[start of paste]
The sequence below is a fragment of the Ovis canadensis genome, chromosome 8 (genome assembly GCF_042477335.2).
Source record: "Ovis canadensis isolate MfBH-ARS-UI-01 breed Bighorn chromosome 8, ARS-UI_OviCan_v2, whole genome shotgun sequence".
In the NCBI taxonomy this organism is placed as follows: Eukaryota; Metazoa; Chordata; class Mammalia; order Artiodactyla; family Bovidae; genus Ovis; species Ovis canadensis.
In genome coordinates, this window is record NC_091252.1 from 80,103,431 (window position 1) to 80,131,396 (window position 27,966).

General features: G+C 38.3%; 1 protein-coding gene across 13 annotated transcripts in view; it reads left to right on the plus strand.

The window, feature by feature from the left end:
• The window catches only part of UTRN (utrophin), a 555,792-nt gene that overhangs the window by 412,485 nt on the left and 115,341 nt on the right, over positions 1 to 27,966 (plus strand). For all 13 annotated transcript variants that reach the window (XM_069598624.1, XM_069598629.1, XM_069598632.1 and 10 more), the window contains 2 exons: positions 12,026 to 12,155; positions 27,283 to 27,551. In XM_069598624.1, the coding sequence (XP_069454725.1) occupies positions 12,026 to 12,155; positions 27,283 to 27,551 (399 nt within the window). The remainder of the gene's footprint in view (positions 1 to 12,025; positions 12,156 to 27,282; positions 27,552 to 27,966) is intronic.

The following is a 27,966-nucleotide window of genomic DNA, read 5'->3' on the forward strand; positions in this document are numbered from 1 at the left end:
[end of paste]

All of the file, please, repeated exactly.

The sequence below is a fragment of the Ovis canadensis genome, chromosome 8 (genome assembly GCF_042477335.2).
Source record: "Ovis canadensis isolate MfBH-ARS-UI-01 breed Bighorn chromosome 8, ARS-UI_OviCan_v2, whole genome shotgun sequence".
In the NCBI taxonomy this organism is placed as follows: Eukaryota; Metazoa; Chordata; class Mammalia; order Artiodactyla; family Bovidae; genus Ovis; species Ovis canadensis.
In genome coordinates, this window is record NC_091252.1 from 80,103,431 (window position 1) to 80,131,396 (window position 27,966).

General features: G+C 38.3%; 1 protein-coding gene across 13 annotated transcripts in view; it reads left to right on the plus strand.

The window, feature by feature from the left end:
• The window catches only part of UTRN (utrophin), a 555,792-nt gene that overhangs the window by 412,485 nt on the left and 115,341 nt on the right, over positions 1 to 27,966 (plus strand). For all 13 annotated transcript variants that reach the window (XM_069598624.1, XM_069598629.1, XM_069598632.1 and 10 more), the window contains 2 exons: positions 12,026 to 12,155; positions 27,283 to 27,551. In XM_069598624.1, the coding sequence (XP_069454725.1) occupies positions 12,026 to 12,155; positions 27,283 to 27,551 (399 nt within the window). The remainder of the gene's footprint in view (positions 1 to 12,025; positions 12,156 to 27,282; positions 27,552 to 27,966) is intronic.

The following is a 27,966-nucleotide window of genomic DNA, read 5'->3' on the forward strand; positions in this document are numbered from 1 at the left end: